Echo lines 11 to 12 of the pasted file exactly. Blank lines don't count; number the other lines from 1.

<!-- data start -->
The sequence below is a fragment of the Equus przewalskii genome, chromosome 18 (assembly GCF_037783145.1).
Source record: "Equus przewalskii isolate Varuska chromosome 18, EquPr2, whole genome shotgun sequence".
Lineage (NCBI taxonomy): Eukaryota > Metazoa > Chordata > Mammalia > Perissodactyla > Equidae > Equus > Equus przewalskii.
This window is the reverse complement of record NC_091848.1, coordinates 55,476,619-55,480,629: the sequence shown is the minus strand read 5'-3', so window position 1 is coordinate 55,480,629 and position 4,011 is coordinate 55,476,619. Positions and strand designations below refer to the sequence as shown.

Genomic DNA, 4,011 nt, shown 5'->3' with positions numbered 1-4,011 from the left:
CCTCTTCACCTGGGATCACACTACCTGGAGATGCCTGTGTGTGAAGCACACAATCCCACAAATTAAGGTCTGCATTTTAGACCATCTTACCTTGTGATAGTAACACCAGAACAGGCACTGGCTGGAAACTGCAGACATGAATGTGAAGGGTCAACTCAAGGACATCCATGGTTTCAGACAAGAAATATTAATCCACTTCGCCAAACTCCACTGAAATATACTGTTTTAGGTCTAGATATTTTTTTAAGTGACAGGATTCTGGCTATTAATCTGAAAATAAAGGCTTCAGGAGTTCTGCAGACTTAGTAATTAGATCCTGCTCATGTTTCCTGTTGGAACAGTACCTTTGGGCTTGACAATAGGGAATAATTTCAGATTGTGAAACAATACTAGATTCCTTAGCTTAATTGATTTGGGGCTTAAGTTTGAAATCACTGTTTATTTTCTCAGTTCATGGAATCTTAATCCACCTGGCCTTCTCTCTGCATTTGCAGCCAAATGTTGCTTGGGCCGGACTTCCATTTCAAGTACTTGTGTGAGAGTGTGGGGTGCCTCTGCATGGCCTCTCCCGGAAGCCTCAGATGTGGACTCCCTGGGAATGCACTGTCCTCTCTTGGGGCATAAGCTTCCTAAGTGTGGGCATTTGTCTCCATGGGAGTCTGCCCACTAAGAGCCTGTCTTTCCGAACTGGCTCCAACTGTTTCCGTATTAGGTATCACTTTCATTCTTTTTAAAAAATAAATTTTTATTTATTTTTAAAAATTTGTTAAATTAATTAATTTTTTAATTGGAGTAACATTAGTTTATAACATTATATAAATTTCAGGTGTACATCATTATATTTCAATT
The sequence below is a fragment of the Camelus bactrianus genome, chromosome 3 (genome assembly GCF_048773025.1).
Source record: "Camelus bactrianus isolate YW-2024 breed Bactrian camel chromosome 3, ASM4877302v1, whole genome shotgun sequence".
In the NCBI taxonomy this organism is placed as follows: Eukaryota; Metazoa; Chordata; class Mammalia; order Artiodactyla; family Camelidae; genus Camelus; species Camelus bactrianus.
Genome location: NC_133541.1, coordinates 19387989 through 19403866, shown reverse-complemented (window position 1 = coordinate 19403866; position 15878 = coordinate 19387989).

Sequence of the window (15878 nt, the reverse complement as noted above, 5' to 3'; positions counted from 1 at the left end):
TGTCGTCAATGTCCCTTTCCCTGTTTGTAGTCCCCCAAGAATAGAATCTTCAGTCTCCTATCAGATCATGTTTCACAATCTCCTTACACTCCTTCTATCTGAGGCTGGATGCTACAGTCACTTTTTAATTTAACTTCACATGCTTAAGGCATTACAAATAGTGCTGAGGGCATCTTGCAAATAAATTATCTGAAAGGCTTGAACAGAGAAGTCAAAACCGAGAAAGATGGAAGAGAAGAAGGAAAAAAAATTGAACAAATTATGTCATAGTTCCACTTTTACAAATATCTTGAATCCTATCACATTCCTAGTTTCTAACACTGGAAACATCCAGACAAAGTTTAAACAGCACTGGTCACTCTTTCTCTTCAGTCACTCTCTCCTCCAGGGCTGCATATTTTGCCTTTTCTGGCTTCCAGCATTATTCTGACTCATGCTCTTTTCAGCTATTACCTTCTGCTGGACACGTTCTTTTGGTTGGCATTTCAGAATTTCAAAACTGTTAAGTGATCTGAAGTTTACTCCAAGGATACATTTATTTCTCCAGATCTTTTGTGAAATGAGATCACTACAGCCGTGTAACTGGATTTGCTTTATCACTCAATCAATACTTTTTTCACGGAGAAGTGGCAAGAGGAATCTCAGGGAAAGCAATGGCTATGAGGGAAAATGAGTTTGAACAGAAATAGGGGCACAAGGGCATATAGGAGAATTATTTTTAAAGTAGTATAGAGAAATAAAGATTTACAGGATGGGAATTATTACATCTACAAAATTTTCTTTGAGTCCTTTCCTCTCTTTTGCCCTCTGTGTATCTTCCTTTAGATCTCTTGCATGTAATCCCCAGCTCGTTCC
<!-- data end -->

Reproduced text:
Sequence of the window (15878 nt, the reverse complement as noted above, 5' to 3'; positions counted from 1 at the left end):
TGTCGTCAATGTCCCTTTCCCTGTTTGTAGTCCCCCAAGAATAGAATCTTCAGTCTCCTATCAGATCATGTTTCACAATCTCCTTACACTCCTTCTATCTGAGGCTGGATGCTACAGTCACTTTTTAATTTAACTTCACATGCTTAAGGCATTACAAATAGTGCTGAGGGCATCTTGCAAATAAATTATCTGAAAGGCTTGAACAGAGAAGTCAAAACCGAGAAAGATGGAAGAGAAGAAGGAAAAAAAATTGAACAAATTATGTCATAGTTCCACTTTTACAAATATCTTGAATCCTATCACATTCCTAGTTTCTAACACTGGAAACATCCAGACAAAGTTTAAACAGCACTGGTCACTCTTTCTCTTCAGTCACTCTCTCCTCCAGGGCTGCATATTTTGCCTTTTCTGGCTTCCAGCATTATTCTGACTCATGCTCTTTTCAGCTATTACCTTCTGCTGGACACGTTCTTTTGGTTGGCATTTCAGAATTTCAAAACTGTTAAGTGATCTGAAGTTTACTCCAAGGATACATTTATTTCTCCAGATCTTTTGTGAAATGAGATCACTACAGCCGTGTAACTGGATTTGCTTTATCACTCAATCAATACTTTTTTCACGGAGAAGTGGCAAGAGGAATCTCAGGGAAAGCAATGGCTATGAGGGAAAATGAGTTTGAACAGAAATAGGGGCACAAGGGCATATAGGAGAATTATTTTTAAAGTAGTATAGAGAAATAAAGATTTACAGGATGGGAATTATTACATCTACAAAATTTTCTTTGAGTCCTTTCCTCTCTTTTGCCCTCTGTGTATCTTCCTTTAGATCTCTTGCATGTAATCCCCAGCTCGTTCC